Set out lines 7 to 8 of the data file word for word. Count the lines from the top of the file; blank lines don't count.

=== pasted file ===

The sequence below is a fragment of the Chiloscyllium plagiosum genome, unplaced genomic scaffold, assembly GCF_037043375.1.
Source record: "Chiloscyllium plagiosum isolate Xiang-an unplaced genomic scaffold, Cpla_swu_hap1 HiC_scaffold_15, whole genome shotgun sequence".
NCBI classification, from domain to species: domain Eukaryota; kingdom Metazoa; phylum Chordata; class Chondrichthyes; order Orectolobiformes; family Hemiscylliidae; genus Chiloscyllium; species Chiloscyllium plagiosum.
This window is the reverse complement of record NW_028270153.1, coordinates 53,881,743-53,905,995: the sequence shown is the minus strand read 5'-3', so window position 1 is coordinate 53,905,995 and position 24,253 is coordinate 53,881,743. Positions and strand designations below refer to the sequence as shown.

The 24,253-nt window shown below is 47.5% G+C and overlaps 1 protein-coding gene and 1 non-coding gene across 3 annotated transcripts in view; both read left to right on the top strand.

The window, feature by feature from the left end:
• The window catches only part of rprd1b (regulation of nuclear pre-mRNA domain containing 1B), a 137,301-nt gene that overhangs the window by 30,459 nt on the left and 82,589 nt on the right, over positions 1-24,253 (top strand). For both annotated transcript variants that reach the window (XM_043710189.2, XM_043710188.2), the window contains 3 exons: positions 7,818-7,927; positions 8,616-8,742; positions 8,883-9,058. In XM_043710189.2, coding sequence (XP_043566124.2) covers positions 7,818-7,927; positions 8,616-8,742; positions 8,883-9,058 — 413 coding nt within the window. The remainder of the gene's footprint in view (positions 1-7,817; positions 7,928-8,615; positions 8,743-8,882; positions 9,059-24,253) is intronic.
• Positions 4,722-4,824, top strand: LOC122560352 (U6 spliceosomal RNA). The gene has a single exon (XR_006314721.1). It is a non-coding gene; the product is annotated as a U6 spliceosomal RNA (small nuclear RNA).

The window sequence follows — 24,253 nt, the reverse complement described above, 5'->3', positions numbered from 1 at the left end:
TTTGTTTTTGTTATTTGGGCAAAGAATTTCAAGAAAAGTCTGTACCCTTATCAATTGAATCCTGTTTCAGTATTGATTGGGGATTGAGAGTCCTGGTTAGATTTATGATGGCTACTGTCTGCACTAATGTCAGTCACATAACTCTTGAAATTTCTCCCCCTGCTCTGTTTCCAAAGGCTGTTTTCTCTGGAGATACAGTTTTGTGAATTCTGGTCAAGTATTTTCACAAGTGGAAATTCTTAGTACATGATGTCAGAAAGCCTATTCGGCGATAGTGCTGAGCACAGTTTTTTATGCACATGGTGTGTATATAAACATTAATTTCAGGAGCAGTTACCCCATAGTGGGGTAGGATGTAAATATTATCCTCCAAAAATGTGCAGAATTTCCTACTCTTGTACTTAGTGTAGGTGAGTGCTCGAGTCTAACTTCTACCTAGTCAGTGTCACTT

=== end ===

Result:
• The window catches only part of rprd1b (regulation of nuclear pre-mRNA domain containing 1B), a 137,301-nt gene that overhangs the window by 30,459 nt on the left and 82,589 nt on the right, over positions 1-24,253 (top strand). For both annotated transcript variants that reach the window (XM_043710189.2, XM_043710188.2), the window contains 3 exons: positions 7,818-7,927; positions 8,616-8,742; positions 8,883-9,058. In XM_043710189.2, coding sequence (XP_043566124.2) covers positions 7,818-7,927; positions 8,616-8,742; positions 8,883-9,058 — 413 coding nt within the window. The remainder of the gene's footprint in view (positions 1-7,817; positions 7,928-8,615; positions 8,743-8,882; positions 9,059-24,253) is intronic.
• Positions 4,722-4,824, top strand: LOC122560352 (U6 spliceosomal RNA). The gene has a single exon (XR_006314721.1). It is a non-coding gene; the product is annotated as a U6 spliceosomal RNA (small nuclear RNA).